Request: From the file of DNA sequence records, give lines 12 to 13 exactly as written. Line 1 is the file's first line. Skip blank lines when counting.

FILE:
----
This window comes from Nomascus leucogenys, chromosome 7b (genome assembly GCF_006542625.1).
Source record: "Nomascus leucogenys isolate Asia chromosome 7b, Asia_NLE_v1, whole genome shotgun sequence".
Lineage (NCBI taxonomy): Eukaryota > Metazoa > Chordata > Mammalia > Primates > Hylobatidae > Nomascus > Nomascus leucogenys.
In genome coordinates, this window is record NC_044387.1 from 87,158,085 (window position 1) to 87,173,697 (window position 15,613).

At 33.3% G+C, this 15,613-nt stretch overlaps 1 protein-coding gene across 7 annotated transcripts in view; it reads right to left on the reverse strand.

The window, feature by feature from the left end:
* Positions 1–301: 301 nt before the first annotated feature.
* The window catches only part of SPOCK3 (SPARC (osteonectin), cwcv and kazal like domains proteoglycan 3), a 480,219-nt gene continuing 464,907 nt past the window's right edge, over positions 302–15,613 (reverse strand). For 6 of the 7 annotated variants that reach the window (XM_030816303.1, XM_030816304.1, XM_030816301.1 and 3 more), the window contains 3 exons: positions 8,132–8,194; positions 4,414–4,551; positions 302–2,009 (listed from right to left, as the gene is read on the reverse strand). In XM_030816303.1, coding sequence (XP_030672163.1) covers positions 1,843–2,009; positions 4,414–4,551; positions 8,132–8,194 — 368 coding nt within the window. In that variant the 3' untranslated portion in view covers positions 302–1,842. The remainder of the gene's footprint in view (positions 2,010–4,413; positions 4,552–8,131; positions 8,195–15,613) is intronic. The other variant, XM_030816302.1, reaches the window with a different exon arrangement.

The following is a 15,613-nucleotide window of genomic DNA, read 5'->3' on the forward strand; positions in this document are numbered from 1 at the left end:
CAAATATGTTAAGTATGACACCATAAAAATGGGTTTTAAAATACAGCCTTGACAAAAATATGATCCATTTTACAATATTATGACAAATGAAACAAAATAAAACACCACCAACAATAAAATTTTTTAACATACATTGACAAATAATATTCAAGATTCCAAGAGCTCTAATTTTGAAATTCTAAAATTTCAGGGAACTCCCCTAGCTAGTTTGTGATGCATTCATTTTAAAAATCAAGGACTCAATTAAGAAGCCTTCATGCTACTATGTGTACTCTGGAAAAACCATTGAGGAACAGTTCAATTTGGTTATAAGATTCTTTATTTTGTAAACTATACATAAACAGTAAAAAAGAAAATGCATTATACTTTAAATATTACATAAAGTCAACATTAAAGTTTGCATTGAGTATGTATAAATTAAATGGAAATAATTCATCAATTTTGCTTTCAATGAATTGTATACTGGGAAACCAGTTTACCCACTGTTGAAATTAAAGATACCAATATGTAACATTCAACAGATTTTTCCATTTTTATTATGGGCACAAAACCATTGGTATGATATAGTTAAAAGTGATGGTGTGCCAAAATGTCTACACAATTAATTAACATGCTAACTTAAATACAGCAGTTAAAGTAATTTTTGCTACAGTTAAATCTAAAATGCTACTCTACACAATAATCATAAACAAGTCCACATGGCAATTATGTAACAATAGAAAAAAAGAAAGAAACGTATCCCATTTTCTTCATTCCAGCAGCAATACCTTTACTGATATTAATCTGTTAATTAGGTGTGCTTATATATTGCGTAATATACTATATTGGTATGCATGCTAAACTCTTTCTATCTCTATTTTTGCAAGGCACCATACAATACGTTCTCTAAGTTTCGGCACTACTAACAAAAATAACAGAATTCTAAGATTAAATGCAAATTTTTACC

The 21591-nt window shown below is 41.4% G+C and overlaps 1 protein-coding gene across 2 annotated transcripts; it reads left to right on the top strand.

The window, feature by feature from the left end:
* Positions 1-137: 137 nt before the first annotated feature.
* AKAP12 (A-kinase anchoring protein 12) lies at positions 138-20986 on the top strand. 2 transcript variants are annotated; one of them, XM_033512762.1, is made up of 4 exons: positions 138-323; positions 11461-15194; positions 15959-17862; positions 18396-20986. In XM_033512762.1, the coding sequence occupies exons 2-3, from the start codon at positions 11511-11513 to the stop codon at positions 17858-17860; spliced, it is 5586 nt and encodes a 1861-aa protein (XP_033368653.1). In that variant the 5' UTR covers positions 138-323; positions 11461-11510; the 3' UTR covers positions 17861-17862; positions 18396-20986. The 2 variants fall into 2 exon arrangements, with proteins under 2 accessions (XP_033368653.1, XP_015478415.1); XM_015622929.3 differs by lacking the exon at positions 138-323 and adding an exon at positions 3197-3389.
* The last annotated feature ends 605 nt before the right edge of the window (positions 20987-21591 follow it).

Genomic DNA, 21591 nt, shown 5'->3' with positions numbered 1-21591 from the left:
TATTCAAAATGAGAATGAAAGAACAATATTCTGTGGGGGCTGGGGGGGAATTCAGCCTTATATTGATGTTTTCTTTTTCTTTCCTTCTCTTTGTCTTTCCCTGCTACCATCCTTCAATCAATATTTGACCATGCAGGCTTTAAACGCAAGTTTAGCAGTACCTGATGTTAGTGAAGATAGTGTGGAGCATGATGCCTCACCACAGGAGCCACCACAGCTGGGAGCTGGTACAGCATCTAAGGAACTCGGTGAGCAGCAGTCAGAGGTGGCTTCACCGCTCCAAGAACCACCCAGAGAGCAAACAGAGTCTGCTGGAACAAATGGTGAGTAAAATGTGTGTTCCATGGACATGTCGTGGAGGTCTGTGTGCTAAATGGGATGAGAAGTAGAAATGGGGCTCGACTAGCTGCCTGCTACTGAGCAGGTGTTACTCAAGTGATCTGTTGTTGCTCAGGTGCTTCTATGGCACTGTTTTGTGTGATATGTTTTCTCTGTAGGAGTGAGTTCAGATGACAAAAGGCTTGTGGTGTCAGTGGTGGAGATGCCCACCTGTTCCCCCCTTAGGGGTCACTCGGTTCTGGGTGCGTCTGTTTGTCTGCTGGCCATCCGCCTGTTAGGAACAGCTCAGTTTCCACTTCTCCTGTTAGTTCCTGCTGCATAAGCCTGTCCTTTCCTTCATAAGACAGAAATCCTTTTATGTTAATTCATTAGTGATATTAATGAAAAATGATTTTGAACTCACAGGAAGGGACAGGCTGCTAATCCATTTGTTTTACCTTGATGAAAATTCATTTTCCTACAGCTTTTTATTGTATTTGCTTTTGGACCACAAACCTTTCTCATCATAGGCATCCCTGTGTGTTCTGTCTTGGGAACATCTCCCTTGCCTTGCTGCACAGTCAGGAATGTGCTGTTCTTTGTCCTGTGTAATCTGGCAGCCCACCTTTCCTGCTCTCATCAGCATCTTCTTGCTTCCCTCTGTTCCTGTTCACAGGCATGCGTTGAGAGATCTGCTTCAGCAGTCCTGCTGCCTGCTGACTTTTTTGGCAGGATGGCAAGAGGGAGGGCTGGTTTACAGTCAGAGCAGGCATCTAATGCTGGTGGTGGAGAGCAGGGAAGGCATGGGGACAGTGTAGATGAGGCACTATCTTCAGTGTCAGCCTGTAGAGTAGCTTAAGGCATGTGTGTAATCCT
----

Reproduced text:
The window, feature by feature from the left end:
* Positions 1-137: 137 nt before the first annotated feature.